Bikies have long been fighting police discrimination and resultant public vilification as the above 1970s Brisbane bikie protest photo shows, but in recent years they have faced tougher laws including even associating with them.
Now the vilification is stepping up as Tasmania and Victoria appear set to toughen anti-association laws.
Longtime motorcycle campaigner, Motorcycle Riders Association founder, Moto Guzzi V7 MK3 rider and now Independent Riders Group spokesman Damien Codognotto has written the following impassioned plea to Victorian Government and Opposition members which we have published in full.
We would appreciate your comments on this volatile and divisive issue from a sometimes equally divisive rider representative who believes this vilification could be the beginning of the end of motorcycling for all:
Vilification kills sales
The Hobart Mercury recently published one of many articles on how evil outlaw motorcycle “gangs” were. From memory, The Mercury wrote that there were about 275 full-coloured “gang” members in Tasmania and about 5000 nationally. Add associates and hangers-on to those with colours and there may 10,000 Australians in and around outlaw motorcycle “gangs”. The point is that the number of violent crims who ride motorbikes is way less than the teen/ethnic gangs doing car jackings and home invasions in Victoria in 2018.
Please note, not all patch club members have criminal records. In fact, there are a lot more police and X police with serious criminal records in Australia than bikies with records. But bikies are an easy target for professional, taxpayer funded spin doctors.
For argument’s sake, let’s say there are a million Australians riding road bikes regularly. In general the car driving public see them as bikies. So the 5000 patch wearing club members, who are not all violent crims, make up a terrifying 1/20th of a single sad and lonely percent of riders, unless my maths are wrong which is probable.
Tasmania Police are pushing for anti-association laws which cover a lot more than just bike clubs. The Tasmanian Motorcycle Council opposes the VLAD type legislation.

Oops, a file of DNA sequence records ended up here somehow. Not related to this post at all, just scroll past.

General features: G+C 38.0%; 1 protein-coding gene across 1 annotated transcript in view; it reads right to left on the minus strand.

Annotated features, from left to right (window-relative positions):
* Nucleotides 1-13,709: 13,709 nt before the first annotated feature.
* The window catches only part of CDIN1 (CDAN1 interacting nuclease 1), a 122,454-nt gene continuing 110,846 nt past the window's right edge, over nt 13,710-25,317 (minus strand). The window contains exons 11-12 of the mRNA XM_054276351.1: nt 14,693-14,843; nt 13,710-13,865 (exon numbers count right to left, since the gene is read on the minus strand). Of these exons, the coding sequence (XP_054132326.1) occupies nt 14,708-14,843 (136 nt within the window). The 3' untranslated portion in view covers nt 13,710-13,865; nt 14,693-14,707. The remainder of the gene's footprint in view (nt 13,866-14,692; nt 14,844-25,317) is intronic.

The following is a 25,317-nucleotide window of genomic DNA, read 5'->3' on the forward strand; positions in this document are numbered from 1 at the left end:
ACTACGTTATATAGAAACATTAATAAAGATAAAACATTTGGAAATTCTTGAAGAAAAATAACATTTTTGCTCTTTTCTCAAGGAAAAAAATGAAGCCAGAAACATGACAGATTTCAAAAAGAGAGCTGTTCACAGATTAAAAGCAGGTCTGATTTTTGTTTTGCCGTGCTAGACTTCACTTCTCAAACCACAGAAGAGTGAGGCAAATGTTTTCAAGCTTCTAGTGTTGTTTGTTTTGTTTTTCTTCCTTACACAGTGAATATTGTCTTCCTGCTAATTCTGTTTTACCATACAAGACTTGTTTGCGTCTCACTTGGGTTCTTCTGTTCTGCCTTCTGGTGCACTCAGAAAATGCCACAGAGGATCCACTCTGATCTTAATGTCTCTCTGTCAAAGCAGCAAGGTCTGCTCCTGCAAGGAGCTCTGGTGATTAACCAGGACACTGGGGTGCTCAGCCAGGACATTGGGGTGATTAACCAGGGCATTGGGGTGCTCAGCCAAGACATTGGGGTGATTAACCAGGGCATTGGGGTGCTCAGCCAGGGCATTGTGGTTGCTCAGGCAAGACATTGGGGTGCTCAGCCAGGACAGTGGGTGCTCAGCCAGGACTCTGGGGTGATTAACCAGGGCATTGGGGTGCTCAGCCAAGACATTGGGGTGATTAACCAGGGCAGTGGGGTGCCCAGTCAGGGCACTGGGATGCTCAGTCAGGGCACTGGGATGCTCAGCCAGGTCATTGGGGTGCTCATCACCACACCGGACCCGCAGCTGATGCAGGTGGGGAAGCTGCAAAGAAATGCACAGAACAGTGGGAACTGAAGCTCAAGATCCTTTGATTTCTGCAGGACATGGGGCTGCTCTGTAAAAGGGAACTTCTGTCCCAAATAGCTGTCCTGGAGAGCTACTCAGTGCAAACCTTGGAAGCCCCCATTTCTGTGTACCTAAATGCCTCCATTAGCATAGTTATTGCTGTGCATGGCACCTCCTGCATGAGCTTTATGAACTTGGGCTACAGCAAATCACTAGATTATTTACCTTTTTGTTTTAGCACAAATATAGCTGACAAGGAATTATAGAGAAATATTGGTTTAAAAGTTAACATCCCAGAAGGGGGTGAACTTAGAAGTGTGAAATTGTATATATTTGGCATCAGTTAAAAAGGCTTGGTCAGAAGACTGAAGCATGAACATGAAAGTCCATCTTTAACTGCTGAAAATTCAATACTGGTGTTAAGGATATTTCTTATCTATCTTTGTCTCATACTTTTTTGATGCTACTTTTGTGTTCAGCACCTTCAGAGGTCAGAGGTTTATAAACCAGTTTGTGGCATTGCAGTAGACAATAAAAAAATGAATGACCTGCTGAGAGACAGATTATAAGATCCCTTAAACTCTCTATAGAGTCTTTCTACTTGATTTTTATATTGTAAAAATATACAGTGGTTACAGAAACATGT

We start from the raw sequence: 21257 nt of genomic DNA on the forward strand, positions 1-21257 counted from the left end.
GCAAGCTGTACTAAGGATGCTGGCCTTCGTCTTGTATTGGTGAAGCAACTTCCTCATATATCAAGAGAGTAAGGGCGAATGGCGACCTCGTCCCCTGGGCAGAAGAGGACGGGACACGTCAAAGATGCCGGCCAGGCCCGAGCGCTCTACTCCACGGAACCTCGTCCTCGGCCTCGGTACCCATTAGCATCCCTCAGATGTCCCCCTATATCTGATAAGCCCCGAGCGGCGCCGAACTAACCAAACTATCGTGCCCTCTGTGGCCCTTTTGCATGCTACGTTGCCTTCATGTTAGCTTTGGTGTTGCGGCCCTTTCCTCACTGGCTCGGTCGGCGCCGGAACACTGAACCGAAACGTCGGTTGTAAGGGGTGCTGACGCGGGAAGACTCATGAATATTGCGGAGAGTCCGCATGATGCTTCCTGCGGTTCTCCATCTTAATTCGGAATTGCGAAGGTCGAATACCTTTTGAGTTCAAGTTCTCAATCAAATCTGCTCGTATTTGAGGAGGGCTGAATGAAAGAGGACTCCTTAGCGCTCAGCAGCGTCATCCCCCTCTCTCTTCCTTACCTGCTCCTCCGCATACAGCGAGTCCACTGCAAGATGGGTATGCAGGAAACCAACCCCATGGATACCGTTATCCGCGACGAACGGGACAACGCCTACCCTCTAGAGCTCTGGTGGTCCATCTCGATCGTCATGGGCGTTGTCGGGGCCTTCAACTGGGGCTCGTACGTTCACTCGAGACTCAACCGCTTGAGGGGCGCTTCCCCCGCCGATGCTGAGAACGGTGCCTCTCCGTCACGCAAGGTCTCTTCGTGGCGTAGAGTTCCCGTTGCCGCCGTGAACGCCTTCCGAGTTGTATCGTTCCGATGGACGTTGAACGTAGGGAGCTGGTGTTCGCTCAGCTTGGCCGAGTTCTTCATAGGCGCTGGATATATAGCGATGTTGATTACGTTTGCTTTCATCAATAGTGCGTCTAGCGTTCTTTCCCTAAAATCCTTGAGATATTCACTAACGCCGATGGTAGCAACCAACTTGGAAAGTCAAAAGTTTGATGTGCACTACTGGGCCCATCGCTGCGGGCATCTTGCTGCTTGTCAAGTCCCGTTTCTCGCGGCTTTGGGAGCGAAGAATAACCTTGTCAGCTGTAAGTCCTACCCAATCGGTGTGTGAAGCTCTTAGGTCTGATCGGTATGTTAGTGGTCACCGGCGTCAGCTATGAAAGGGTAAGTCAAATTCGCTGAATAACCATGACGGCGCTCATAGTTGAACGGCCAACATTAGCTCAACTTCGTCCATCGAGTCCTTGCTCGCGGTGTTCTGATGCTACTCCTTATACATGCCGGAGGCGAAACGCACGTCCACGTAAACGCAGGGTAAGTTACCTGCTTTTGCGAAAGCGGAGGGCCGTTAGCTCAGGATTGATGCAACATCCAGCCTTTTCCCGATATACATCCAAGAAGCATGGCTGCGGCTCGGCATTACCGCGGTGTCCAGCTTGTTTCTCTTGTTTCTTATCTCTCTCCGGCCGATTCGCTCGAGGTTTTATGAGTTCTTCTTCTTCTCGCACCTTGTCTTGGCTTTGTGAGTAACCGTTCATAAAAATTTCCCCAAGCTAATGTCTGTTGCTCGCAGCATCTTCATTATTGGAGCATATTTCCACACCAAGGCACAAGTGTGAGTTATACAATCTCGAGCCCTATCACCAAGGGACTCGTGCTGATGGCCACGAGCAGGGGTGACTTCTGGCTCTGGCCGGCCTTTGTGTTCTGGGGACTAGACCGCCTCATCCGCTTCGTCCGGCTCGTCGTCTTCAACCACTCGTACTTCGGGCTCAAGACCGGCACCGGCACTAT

Now, by coincidence, on the front page of Melbourne’s Herald Sun on Friday, May 18, the vilifiers struck again.
The Herald Sun is I believe the second biggest circulation daily in this country. First on the list of the most vile and malignant creatures our society suffers was us! Bikies! That’s all of us in the public mind. I really resent it. And, nobody says a word in our defence. Not the motorcycle clubs (IRG excepted), not the RACV, not the VACC or FCAI, no one.
According to Victoria’s TAC, 80% of road riders are not in any bike organisation.
It comes as no surprise then, that in spite of the savings in time and money, especially when commuting, and the simple pleasures of riding in a great climate, young Australians are not getting bike licences. Why would they? They know from the antibike propaganda in the media that they’ll be judged to be in the same category with “terror plotters, killers, big-time drug dealers, child-sex monsters and other violent criminals” by family and friends.
Also, the cost and effort to get street legal on two wheels is another huge disincentive for young Australians. The Victorian Graduated Licence System was a disaster. There is no evidence to suggest the GLS has improved rider skills but it did hide enabling conspicuity legislation, including an utterly ridiculous lights-on law. It was 2015’s Trojan horse and our non-confrontationist, politically correct rider/industry reps dragged it into our community while apologising for our existence.
The world-famous Elizabeth Street motorcycle precinct in Melbourne had its last hurrah with the Centenary Celebration in 2003. The roads to the Phillip Island GP circuit are gauntlets of pot holes, wire rope barriers and police checks/traps. A highway patrol cop was quoted in a local paper before a Moto GP saying his troops were going to pull over every motorbike on its’ way to The Island. Real good for our image in the eyes of local car drivers.
VicRoads/TAC/VicPol run a slow, deliberate campaign that vilifies riders while increasing costs and restrictions. It’s been going on since the 1990s. It might be mass hysteria in the public service fed by a sensation hungry media. It might be planned? No matter. The results are the same. Reducing numbers of riders and a motorcycle & scooter industry that is NOT growing with population growth and new technologies. You can’t blame the industry. It’s done nothing … literally.
The golden age of Australian motorcycling is ending.
Do you agree? Leave your comments in the box below.